Driving Age

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Driving Age

By | Feb. 2013
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As we all begin to mature and commence a new stage in our lives, there is one occasion that we all eagerly anticipate. This occasion will liberate us from all restrictions; it will remove the shackles of reliance, bestowing upon us an independence and responsibility we have never experienced. This event is our 16 birthday. When an individual reaches the age of 16, they are provided with the opportunity to apply for their driver’s license. Although you may be rejoicing at the though of receiving your drivers license, you may not be aware of the great dangers that driving poses. The untamed mechanics of a car can easily be operated incorrectly, resulting in the loss of ones life. Furthermore, students of just 16, who are by nature easily distracted and lack concentration, are allowed to drive cars. To prevent many unnecessary accidents from occurring, the legal driving age should be increased to 18.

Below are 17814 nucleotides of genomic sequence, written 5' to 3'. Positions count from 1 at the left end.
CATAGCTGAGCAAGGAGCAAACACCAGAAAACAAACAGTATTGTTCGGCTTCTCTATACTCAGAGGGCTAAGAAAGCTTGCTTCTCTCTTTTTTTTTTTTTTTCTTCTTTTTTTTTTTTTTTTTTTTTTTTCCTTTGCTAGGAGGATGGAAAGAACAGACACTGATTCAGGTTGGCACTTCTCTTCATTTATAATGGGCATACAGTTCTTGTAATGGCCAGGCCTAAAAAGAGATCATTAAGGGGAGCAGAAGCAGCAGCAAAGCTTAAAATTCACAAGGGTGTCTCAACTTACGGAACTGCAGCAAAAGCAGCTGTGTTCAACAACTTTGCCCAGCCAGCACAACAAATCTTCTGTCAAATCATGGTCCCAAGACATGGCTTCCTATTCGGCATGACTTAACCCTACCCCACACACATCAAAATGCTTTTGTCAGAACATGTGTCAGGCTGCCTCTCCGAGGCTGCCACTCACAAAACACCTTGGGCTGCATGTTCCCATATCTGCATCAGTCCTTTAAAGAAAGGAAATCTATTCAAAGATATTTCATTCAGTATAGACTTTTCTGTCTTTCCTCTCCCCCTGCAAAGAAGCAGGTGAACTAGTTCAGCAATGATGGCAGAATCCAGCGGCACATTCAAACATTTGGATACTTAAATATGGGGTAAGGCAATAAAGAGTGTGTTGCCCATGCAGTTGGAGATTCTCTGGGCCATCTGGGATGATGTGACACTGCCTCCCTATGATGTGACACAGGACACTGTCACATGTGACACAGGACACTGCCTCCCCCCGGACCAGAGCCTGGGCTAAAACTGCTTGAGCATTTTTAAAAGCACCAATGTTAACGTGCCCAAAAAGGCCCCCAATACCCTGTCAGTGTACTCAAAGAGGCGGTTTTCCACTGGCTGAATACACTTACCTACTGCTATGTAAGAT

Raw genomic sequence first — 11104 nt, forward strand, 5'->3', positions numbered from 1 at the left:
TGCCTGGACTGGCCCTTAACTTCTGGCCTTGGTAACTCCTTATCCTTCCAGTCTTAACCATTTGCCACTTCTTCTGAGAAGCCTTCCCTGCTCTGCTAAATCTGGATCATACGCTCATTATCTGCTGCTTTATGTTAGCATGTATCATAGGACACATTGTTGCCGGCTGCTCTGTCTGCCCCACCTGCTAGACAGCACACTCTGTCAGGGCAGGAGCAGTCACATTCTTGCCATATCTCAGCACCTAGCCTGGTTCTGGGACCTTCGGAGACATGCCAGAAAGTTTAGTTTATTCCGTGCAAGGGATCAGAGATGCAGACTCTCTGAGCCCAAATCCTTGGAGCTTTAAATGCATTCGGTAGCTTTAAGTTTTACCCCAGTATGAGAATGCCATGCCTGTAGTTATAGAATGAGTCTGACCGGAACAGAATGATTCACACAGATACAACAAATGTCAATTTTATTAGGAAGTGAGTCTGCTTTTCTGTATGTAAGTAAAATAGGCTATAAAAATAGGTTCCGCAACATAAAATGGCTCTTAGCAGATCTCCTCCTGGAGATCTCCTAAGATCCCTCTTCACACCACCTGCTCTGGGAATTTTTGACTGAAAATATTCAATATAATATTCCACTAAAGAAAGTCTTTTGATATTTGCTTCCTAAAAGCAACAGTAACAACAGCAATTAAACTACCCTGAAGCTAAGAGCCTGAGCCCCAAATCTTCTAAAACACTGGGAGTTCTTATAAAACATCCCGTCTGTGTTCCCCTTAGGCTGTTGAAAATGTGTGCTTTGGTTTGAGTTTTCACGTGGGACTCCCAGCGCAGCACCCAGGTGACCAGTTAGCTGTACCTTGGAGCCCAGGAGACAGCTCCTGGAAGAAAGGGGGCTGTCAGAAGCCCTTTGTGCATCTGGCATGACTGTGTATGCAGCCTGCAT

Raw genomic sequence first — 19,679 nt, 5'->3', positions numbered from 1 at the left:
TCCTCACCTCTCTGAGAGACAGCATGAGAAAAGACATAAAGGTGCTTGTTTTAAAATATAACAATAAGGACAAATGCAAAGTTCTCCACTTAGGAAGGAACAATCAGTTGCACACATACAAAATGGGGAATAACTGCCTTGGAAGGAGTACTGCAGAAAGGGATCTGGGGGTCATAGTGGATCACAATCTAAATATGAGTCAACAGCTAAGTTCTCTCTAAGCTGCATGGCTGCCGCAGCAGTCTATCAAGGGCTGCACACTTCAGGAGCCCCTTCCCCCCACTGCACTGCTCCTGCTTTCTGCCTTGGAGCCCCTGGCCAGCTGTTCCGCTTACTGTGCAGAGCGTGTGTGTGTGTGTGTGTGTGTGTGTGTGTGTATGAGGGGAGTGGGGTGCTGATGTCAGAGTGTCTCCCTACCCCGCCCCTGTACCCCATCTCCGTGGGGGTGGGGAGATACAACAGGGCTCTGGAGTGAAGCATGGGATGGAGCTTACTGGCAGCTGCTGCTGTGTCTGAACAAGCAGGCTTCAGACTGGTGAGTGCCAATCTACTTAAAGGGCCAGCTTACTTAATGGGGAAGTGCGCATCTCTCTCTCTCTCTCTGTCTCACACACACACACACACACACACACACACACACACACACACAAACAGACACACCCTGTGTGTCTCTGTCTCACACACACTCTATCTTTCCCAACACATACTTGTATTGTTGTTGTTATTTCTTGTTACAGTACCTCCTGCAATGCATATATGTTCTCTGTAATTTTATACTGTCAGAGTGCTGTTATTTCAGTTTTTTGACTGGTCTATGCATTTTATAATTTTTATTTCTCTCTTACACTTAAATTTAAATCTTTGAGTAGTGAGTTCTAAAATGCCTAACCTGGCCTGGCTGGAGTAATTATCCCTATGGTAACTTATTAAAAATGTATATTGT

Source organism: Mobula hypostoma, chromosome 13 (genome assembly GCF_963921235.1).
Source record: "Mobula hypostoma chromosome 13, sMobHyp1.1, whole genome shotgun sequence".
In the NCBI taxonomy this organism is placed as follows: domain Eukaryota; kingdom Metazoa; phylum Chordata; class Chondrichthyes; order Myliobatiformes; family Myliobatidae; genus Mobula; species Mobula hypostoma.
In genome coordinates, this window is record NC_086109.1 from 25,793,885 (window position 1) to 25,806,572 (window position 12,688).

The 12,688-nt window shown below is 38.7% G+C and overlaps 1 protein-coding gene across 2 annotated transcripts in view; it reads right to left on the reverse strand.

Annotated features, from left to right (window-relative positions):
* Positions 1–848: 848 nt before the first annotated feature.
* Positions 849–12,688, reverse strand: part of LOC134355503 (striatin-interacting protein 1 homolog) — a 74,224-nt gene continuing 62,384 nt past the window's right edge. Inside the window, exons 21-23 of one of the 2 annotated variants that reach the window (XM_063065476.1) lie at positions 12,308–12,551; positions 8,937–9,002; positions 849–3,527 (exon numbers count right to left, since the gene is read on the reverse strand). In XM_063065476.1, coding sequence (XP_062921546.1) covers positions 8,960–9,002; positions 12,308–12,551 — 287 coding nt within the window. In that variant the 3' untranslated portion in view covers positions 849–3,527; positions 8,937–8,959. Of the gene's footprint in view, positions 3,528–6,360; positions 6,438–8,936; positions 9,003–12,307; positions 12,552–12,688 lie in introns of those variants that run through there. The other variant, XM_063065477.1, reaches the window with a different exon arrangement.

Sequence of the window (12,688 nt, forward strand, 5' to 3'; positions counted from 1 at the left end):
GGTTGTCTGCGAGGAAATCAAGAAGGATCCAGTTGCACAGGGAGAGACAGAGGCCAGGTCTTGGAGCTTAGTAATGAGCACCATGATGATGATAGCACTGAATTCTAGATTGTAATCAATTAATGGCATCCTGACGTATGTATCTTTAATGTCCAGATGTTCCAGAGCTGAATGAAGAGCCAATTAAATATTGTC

One of the main arguments against young driving is that with age comes maturity and responsibility. Some surmise that 16 year olds are more cautious because of their inexperience; however, they are merely misguided because young teens possess underdeveloped brains, which result in a lack hazard detection, and perceptual and information-gathering skills. At the age of 18, the brain is less vulnerable to distractions, which improves concentration and focus. Teen drivers make up about 7 percent of licensed drivers; however, they account for over 14 percent of all fatal car accidents. The traffic accident rates for 16-17 year olds are higher than any other age group, which suggest that 16 year olds are inefficient at making good decisions. In addition, teenage drivers often overestimate their skills and underestimate any threats. A common example of this is when teenage drivers carelessly attempt to perform multiple tasks at once. Case studies have shown that the brain is unable to focus on multiple engagements at once. Research reveals that 46% of drivers under the...